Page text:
He picked up the glass and stared at it. It was a scotch he’d been nursing for about three hours now, and not just because “scotch” seemed to be a loose term for colored grain alcohol. When he finished his drink, he had nowhere to go. And in the ever-drifting snow of New Arizona—he’d never figured out if the name was born of ignorance or irony—he needed to stay indoors as long as possible. The cold was fierce, and whatever acid was in the water on this planet, it would burn his skin raw in less than a night.
And if he didn’t get ten thousand credits to Osiris within a week, he was a dead man. But one thing at a time. Cade shook his head and let the moment slide away from him, a tiny drift into memory and nothing more.
“Williams,” the voice said again.
That was definitely not a hallucination. Cade’s eyes traveled along the arm that had come down on one side of him. Callused fingertips, last joint of the right index finger missing, the hint of a tattoo poking out from under a blue cuff. The arm underneath the suit jacket was well muscled, leading to broad shoulders and a clean-shaven jaw, and with a sinking feeling of dread, Cade looked up at one of his worst nightmares.
“Actually, it’s Major now.” Talon’s face was expressionless, as it almost always was. He watched as Cade’s eyes traveled over the understated suit, across the planes of the handsome face. At last, sensing the question Cade would never ask, he flipped over the hand on his resting arm. There, glimmering in the faint light, were blood-red cufflinks.
A Dragon always wore red.
Talon absorbed Cade’s bitter smile in silence.
“You look surprisingly well.” Cade looked down into his scotch and considered drinking the rest in one gulp. The pours in this bar were generous, and with the alcohol being of dubious provenance, a gulp might well kill him. Right now, that wasn’t seeming so bad. It was all coming back to him—without warning, as it always did. He’d known the moment he heard the voice that this was going to be a bad night, even worse than he’d thought—and he’d already thought it would be pretty bad. There was screaming at the corner of his mind, the flashing of the lights in the bar taking on a reddish hue, the emergency exit sign too clear a reminder.
He closed his eyes, clenching his jaw until he thought his teeth would give way. He had to keep breathing, or the memories would take him, and the world would devolve into the chaotic mess he so feared, every face reminding him of the pods, the children pounding on the glass—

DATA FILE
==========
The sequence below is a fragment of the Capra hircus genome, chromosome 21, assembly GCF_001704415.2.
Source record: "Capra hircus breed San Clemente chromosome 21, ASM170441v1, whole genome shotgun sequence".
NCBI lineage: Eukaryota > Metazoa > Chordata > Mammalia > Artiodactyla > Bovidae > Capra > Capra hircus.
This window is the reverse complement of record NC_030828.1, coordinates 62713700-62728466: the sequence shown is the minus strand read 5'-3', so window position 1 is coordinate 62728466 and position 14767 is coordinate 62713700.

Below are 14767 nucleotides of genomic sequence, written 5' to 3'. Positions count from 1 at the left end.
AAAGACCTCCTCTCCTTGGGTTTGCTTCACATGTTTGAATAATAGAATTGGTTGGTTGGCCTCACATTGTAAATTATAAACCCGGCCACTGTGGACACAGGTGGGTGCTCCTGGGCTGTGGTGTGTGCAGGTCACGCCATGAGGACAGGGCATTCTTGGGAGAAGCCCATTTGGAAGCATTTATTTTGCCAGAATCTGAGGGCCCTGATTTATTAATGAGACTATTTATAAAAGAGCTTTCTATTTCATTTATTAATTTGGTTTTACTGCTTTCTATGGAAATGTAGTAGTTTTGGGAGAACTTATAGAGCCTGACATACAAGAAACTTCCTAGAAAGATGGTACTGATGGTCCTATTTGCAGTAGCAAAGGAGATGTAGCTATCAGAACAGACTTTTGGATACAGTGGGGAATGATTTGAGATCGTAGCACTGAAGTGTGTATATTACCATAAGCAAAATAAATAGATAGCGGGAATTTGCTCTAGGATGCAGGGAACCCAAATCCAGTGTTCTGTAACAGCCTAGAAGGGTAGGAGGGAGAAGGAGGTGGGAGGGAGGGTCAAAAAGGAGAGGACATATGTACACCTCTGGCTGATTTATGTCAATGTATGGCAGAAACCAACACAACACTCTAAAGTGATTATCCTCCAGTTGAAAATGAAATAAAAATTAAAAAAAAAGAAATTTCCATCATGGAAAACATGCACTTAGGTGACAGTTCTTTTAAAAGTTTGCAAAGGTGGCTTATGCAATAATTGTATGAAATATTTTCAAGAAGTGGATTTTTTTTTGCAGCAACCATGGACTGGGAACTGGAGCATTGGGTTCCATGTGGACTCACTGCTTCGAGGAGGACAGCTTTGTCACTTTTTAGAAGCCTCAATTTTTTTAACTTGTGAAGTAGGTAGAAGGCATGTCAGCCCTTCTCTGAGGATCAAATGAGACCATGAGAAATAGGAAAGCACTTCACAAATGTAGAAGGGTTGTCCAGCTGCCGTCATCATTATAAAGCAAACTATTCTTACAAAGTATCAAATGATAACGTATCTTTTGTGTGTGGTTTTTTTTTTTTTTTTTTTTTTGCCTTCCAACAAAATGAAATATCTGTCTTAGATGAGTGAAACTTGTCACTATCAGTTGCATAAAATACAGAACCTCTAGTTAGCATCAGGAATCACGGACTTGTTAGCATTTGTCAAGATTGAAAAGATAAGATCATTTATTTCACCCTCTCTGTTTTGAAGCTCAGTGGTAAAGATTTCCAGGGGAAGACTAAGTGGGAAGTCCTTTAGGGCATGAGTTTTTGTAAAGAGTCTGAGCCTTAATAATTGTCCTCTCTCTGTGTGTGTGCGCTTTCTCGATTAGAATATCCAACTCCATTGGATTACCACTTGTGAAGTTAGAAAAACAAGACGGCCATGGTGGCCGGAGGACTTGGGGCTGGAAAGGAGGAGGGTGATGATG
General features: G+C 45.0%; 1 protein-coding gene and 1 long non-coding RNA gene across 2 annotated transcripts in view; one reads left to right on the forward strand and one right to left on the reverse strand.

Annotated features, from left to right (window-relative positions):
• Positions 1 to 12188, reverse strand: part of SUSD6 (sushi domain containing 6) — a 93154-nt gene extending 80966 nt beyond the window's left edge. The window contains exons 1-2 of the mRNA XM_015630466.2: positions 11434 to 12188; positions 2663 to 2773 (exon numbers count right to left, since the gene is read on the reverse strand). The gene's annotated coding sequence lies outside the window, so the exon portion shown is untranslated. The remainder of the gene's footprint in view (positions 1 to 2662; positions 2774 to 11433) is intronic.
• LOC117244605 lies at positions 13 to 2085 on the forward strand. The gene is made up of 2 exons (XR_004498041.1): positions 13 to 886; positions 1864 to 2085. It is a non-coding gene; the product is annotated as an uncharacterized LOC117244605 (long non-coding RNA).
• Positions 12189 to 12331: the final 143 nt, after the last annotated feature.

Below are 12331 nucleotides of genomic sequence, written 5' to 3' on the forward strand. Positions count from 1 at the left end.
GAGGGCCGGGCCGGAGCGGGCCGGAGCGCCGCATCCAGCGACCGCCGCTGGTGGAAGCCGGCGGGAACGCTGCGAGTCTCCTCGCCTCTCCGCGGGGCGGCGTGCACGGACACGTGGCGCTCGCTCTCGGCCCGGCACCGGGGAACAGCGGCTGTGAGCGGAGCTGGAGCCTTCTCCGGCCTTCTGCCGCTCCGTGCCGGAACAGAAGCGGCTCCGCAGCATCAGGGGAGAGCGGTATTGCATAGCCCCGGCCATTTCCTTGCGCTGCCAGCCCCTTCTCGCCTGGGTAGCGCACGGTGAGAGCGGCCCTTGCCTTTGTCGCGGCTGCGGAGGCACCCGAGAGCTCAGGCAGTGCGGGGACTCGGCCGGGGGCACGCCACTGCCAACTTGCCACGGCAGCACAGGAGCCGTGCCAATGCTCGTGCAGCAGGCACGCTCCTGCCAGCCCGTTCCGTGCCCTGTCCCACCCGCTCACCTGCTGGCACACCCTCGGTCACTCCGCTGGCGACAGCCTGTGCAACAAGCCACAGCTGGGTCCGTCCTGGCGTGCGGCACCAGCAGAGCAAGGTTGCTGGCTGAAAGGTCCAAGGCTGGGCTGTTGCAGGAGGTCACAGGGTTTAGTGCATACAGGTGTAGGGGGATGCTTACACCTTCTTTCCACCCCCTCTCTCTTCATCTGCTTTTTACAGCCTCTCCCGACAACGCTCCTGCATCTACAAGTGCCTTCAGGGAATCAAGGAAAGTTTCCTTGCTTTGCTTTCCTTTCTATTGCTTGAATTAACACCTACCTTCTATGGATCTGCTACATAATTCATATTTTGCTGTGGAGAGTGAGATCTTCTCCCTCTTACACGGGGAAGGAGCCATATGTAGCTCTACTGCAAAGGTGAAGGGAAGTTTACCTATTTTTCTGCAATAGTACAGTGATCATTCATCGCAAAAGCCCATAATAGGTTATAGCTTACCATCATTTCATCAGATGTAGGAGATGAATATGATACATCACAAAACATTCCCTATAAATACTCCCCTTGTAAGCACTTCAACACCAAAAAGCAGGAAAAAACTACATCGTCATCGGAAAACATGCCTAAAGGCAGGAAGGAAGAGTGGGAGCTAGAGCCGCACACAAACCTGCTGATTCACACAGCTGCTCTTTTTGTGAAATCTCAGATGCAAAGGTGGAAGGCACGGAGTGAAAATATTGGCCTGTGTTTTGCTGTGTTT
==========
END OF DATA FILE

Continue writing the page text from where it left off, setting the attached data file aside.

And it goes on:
He was going to be sick. His stomach heaved.
“Should I go?”
“No.” Cade’s answer surprised even him. He opened his eyes and looked down into his drink again. He could force the world back into its neat shapes if he tried hard enough. In the vacuum of space, in the long silences of a courier’s job, he’d learned to face his fear and press it away.
He could face this, too.
“Okay.” Talon sat, pulled reflexively at both cuffs, and looked over at the bartender. “What won’t kill me here?”
“Don’t try the scotch.”
Raised on the Dragon Riders of Pern, Star Wars, Star Trek, and a whole bunch of historical romances, Michaela grew up adoring the adventure of Science Fiction and the passion of a good love story. Filled with double crossing, grand romantic gestures, sarcasm, and plenty of heat, Michaela’s books are just the sort of thing she wants to read herself!
My debut book, Prophecy, is a near future sci-fi romance involving alien invaders, soul mates, and, of course, an ancient prophecy. It will be unleashed upon the unsuspecting world on January 12, 2016. Today I’m going to share with you ten things about Prophecy that next to no one knows.
- I began writing Prophecy in high school in the early 1980’s. I picked it up again three years ago after a fever induced dream.
- My hero, Gryf, was inspired by a blue-skinned, white-haired, Japanese cartoon character I watched as a kid. I can’t even remember that character’s name, or the name of the cartoon, but I think he may have been the villain.
- In the updated version of the story, the invaders are green-skinned aliens whose average height is 10.5 feet. In the original story, they were fifty-feet tall!
- My heroine’s name was originally Alexis, and she was way too chipper, even for me. She’s a lot more grounded now, and has been renamed Alexandra.
- I cannot find any of my spiral notebooks containing the original, handwritten manuscript. (sad face)
- Thirty years ago, the story was only going to be one book. Two and a half years ago, the heroine’s brother, Nick, wanted his own story told. And that’s how the Prophecy Series got started.
- In the original story, Nick’s name was Jason.
- The Prophecy Series will definitely be at least three books, and potentially as many as five books. All can be read as stand-alone books, but I recommend reading Prophecy first as an introduction to this world.
- There are also a variety of short stories and novelettes waiting in the wings.
- I suspect my husband is secretly jealous of Gryf because he intentionally mispronounces the character’s name. (Grife, Grief, etc.)
It was a pleasure being here today and sharing some little known facts about Prophecy. I hope you enjoy reading Alexandra and Gryf’s story as much as I enjoyed writing it. I welcome you to visit my website, Facebook, and/or Twitter.
Thank you for having me, Greta!